I just want to add that if she's not mature, be ready to duck and run. I've known some very childish, violent, and vindictive women.
  15. Sep 16, 2008 #14
    Here my advice:

    I think you are just tired of her. You've made it clear she puts out, and you see her at school every day. So what should you do? Seperation. Tell her you need some alone time. Get away from her for about 2 months w/o phonecalls and contact. The difficult part will be explaining to her what exactly you need this isolation for. This will let you reflect on things and see how life is without her. So when you get back together, you will know if that is where you want to be. Also, because you distanced yourself from her and her family during this time, it will make breaking up easier should things not work out the way you wanted. If she chooses to remain friends, you've already severed the romantic ties. If you choose to be with her, some patching up will be neccessary but atleast you're both still together.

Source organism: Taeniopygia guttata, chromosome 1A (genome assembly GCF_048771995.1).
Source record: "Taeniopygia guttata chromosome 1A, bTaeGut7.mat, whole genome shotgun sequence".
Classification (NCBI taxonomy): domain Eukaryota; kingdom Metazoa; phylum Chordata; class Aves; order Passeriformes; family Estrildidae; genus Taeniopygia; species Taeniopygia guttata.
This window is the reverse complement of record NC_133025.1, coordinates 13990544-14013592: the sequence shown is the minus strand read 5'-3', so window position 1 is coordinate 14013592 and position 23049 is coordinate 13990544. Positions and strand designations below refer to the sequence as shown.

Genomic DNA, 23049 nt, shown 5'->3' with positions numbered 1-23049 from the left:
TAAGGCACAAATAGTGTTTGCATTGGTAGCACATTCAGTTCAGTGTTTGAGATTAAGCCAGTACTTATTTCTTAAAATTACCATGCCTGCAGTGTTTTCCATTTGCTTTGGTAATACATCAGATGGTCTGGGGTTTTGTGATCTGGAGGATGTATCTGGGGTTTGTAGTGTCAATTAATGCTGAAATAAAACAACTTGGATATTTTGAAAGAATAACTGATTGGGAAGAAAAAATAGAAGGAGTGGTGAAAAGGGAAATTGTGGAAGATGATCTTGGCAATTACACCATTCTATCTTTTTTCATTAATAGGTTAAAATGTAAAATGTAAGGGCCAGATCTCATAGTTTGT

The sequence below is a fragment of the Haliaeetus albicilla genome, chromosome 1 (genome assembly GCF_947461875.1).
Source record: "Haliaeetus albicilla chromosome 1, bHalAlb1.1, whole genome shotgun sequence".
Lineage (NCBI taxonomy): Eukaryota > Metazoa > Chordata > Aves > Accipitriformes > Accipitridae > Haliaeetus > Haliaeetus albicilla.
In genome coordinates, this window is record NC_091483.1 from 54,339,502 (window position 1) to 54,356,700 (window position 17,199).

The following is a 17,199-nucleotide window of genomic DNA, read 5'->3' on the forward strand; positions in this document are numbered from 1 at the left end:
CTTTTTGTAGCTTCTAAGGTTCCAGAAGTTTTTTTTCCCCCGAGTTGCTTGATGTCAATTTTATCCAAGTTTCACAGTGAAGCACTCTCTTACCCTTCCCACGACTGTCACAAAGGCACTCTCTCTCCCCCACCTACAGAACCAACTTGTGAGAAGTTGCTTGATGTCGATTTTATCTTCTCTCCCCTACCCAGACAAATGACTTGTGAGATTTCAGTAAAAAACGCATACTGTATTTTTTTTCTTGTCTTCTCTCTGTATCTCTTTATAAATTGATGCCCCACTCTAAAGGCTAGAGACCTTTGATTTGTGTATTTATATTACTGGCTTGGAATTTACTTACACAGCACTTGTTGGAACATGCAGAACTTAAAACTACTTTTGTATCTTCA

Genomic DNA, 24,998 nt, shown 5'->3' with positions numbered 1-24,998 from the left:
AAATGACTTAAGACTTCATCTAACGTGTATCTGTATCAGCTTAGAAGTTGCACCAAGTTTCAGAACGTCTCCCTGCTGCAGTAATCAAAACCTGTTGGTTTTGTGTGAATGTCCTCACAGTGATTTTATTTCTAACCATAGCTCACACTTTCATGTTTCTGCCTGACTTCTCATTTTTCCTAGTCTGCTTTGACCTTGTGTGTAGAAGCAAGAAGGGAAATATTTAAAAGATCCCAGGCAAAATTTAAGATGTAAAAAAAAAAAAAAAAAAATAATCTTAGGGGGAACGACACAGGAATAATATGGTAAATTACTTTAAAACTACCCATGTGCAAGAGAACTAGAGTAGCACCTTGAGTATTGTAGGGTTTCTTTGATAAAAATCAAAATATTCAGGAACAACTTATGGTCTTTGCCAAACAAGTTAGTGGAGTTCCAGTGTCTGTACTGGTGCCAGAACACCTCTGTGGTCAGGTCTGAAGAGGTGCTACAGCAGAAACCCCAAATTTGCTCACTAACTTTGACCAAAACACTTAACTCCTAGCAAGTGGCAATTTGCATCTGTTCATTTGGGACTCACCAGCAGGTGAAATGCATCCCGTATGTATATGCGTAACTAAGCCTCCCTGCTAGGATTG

16. Sep 16, 2008 #15
  17. Sep 16, 2008 #16
    I've known some very childish, violent, vindictive, stalker-type men. What's your point, Focus?
  18. Sep 16, 2008 #17


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    Exactly. Both men and women can get too emotionally involved (the majority of them). It's not healthy for anyone to be like that.
  19. Sep 17, 2008 #18


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    Sorry, but there is a difference between getting "too emotionally involved," meaning the break-up is going to hurt and maybe they'll spend a week crying and a month sulking around, while getting over it, and vindictive, stalking, childish, violent behavior.